The commission formed at the time was headed by Lord Griffith, and had one member apiece from each of the Test-playing nations. Former board president N K P Salve was nominated India's representative of that commission.
The commission was briefed to inquire into all clauses and sub-clauses listed above -- and the frame of reference clearly spells out this as well: The commission shall inquire whether, at any time after 1 July 1993, any player of a cricket authority's team..... etc (read the rest from 'Relevant Matters for Investigation' above.
So in sum -- there was a scandal, a commission was formed, a frame of reference was given, a code was prescribed.
And? Nothing. The Griffith committee has not held a single meeting, between that day and this.
The ICC has not done anything about Mark Waugh and Shane Warne -- not even put out a lousy press release -- who have admitted to having done things that are specifically proscribed by its own code of conduct.
And now Cronje has admitted to wrong doing. The ICC has met. "Deliberated". And announced another commission, another code of conduct. Why? Cronje's admitted wrongdoing is clearly covered in the code detailed above. It forms a clear violation of that code. What stopped the ICC from immediately spelling out punishment?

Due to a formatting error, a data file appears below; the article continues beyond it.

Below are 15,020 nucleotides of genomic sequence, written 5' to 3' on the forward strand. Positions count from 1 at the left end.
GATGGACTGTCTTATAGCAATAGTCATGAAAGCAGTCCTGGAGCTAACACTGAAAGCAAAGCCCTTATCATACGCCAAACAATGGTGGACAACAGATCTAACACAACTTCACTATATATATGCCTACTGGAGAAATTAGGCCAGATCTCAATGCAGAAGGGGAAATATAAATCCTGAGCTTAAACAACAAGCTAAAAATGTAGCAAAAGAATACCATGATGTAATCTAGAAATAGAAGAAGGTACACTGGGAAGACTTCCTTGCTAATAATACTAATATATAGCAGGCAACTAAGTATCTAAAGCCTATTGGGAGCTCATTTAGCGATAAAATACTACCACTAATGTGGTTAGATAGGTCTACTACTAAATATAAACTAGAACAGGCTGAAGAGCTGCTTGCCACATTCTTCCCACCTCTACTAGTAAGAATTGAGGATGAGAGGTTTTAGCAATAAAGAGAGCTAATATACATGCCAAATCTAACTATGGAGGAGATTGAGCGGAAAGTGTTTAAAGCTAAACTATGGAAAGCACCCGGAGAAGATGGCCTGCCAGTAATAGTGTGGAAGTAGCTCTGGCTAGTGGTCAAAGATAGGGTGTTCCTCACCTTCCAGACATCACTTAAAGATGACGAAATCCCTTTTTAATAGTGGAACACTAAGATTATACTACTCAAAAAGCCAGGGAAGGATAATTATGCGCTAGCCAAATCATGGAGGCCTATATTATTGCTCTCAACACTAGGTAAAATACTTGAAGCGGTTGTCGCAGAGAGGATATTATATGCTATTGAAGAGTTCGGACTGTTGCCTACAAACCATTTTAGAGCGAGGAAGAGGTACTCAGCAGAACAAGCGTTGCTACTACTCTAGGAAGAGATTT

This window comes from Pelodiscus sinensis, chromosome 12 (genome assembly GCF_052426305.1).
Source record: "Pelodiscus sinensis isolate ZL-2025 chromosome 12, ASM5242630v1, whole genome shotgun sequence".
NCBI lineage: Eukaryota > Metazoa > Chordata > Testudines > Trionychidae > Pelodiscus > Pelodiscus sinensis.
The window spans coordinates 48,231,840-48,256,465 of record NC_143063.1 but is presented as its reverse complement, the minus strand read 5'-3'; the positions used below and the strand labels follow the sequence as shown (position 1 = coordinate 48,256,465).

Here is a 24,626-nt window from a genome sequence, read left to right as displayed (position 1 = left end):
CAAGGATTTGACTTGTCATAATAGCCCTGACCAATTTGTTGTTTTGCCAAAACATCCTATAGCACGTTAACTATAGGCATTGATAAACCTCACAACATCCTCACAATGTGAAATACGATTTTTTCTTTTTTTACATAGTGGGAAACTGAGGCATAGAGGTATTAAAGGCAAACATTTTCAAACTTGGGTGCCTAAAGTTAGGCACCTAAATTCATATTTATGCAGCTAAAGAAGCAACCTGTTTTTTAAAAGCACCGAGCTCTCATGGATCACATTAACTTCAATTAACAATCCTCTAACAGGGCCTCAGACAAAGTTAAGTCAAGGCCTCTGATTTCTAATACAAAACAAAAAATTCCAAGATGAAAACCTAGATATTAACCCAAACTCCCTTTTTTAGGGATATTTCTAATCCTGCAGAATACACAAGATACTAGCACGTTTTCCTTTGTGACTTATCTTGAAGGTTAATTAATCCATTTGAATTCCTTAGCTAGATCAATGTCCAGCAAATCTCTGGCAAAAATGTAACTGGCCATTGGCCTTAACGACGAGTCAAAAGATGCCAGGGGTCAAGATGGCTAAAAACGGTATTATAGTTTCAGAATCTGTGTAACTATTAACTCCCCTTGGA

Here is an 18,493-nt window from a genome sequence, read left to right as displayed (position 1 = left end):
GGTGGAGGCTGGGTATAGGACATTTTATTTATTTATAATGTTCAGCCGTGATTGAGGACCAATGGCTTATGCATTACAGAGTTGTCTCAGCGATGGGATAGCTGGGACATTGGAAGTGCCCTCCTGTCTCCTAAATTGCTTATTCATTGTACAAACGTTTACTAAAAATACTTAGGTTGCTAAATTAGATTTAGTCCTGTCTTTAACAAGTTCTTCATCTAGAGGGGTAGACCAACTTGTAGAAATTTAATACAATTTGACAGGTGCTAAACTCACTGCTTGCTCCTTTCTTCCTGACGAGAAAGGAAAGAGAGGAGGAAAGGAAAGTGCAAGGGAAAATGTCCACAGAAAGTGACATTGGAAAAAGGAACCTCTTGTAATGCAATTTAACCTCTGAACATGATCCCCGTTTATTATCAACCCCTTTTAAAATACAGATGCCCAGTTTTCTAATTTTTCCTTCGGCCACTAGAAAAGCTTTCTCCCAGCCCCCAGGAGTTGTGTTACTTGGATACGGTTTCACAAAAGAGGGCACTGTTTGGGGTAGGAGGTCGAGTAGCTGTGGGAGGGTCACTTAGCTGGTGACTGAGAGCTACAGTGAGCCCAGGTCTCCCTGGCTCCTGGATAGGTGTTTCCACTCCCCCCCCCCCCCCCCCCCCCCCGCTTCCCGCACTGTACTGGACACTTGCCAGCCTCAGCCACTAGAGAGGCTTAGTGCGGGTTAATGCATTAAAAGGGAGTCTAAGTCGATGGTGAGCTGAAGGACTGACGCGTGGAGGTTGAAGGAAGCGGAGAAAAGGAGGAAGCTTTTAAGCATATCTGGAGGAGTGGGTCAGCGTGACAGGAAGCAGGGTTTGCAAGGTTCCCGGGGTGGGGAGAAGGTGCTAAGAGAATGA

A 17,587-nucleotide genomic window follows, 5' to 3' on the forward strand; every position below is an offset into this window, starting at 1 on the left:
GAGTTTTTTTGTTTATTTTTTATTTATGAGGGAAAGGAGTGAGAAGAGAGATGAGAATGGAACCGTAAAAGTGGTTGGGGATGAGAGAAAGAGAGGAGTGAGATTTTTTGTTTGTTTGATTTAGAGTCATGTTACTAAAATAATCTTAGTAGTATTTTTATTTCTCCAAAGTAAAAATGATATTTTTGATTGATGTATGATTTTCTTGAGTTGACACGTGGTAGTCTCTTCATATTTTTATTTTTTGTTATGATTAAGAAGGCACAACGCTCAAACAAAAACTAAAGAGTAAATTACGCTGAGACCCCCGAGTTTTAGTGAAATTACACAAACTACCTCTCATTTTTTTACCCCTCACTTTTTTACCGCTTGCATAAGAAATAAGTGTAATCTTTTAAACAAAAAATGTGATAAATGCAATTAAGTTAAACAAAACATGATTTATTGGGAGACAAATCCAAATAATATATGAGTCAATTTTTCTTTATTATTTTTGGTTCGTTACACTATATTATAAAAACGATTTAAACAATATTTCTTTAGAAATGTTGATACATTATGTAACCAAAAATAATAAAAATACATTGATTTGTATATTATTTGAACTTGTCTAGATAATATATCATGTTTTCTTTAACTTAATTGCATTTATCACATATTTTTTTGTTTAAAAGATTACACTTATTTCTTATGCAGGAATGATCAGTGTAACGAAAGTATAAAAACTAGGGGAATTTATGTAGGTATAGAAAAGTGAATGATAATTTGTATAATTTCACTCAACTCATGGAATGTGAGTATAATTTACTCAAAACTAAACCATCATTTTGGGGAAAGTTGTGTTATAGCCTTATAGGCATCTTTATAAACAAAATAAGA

Who framed the code detailed above? Why, the ICC executive board, is who. Who is going to frame the new code of conduct? Surprise, surprise, the same ICC, under the same chairman and same chief executive with the same executive board. So what will this new code contain that is not there in the existing code?
What will this new commission do, which the previous one could not?
What we are seeing is a classic case of blowing smoke -- each time something happens, there is a meeting, the announcement of a code, a commission, a determination to 'root out the evil'.
Given the track record outlined above, why should the cricket fan believe in the ICC's credentials and its sincerity?
To give you another example: Item 10 of the code of conduct for players and officials reads: "Players and/or team officials shall not use or in any way be concerned in the use or distribution of illegal drugs.
Sounds impressive, doesn't it? To what point, though? Does the ICC have a machinery in place to drug-test players? No. Has the ICC taken cognisance of reports of various cricketers who were caught doing drugs? No.